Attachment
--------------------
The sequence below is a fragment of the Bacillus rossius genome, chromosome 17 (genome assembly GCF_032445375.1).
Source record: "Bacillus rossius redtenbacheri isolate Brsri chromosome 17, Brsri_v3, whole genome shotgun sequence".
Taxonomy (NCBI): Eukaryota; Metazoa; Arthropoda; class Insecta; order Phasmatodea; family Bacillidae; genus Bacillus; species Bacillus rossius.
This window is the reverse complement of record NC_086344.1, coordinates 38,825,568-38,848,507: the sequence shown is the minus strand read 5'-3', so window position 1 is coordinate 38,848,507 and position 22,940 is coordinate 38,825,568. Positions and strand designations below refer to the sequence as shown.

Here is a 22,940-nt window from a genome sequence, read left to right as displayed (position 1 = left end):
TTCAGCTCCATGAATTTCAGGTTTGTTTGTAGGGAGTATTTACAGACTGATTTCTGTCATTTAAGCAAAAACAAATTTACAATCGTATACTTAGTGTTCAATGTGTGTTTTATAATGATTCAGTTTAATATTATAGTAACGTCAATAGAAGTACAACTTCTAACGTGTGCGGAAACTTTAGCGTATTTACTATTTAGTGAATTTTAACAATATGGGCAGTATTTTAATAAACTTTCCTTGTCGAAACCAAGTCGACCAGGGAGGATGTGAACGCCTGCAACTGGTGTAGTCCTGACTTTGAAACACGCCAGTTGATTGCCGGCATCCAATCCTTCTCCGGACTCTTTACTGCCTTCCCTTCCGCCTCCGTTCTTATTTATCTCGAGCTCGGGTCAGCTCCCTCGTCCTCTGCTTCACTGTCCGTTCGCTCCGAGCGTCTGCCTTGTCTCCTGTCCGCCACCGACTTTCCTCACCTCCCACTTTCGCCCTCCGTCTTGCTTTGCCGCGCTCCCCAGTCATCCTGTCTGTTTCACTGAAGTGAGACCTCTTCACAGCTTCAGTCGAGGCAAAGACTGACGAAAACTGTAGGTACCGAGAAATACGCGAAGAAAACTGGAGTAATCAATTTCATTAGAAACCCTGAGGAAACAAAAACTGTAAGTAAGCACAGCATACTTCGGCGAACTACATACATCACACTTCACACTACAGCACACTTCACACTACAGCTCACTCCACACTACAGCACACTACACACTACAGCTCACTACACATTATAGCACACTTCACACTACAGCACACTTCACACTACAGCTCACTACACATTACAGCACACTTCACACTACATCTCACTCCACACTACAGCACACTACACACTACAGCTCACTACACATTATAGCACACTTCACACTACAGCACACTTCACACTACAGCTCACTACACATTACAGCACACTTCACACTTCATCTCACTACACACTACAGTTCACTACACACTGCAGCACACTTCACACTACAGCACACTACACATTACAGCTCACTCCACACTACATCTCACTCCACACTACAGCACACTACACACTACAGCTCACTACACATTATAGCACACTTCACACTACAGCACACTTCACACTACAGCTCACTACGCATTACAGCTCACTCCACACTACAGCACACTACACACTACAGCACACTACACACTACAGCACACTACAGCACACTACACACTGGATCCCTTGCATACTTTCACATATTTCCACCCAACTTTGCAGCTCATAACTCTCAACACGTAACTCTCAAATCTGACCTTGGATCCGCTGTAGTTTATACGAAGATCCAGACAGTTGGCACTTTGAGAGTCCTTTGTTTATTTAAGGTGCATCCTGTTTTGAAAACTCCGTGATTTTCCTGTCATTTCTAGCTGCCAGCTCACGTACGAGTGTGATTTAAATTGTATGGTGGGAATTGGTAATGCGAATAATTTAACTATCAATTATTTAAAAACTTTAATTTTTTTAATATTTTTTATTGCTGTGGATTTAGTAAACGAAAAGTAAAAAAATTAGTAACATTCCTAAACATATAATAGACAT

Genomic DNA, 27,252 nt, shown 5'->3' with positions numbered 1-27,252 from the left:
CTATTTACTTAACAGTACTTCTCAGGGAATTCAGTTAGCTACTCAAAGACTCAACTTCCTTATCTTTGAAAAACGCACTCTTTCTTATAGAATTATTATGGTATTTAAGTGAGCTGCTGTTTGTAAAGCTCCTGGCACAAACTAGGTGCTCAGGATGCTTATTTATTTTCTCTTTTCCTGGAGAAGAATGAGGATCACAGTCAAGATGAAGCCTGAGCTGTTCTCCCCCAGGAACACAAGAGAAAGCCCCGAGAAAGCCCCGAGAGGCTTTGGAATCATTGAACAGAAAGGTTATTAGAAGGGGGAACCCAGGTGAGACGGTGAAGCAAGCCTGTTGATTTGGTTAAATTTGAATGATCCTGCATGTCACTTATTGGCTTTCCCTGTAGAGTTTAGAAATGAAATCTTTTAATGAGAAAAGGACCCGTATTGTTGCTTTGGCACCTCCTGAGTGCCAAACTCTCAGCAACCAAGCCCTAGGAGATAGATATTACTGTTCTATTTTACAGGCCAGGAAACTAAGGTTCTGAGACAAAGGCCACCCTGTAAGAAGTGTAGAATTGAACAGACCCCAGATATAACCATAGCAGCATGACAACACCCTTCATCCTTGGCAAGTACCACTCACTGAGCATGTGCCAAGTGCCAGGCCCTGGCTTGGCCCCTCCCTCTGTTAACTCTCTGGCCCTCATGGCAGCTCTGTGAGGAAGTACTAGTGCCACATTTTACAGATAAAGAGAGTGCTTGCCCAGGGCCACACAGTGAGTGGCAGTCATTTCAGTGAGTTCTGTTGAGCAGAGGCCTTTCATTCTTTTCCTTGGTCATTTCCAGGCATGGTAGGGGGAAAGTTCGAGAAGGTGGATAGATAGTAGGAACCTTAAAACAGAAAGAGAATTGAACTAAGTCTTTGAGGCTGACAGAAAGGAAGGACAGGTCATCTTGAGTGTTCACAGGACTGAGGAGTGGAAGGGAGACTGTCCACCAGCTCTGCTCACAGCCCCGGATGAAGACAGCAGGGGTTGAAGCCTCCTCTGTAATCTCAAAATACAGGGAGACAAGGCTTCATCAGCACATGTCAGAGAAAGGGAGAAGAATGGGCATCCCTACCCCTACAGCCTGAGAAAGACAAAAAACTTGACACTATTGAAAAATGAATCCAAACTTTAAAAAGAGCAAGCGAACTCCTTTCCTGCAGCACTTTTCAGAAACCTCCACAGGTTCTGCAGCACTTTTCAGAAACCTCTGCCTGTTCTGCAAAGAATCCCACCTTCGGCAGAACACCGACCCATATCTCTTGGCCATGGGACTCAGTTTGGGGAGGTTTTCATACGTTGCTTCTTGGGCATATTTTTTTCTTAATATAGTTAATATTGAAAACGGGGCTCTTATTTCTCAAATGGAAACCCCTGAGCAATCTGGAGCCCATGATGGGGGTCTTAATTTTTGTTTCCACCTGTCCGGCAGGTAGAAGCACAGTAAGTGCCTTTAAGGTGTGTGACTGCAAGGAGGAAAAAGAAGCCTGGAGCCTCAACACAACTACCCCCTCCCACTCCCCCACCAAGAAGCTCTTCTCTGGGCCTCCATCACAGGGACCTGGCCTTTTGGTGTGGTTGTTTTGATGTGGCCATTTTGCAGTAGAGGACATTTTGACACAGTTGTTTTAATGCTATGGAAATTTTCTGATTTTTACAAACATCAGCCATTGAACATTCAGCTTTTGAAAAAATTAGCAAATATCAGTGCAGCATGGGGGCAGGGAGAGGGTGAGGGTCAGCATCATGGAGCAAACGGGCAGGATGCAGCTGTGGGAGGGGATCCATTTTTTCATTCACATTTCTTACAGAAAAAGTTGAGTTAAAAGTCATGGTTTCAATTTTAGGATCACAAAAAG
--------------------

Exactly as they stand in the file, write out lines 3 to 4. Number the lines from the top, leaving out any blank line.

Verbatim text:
Taxonomy (NCBI): Eukaryota; Metazoa; Arthropoda; class Insecta; order Phasmatodea; family Bacillidae; genus Bacillus; species Bacillus rossius.
This window is the reverse complement of record NC_086344.1, coordinates 38,825,568-38,848,507: the sequence shown is the minus strand read 5'-3', so window position 1 is coordinate 38,848,507 and position 22,940 is coordinate 38,825,568. Positions and strand designations below refer to the sequence as shown.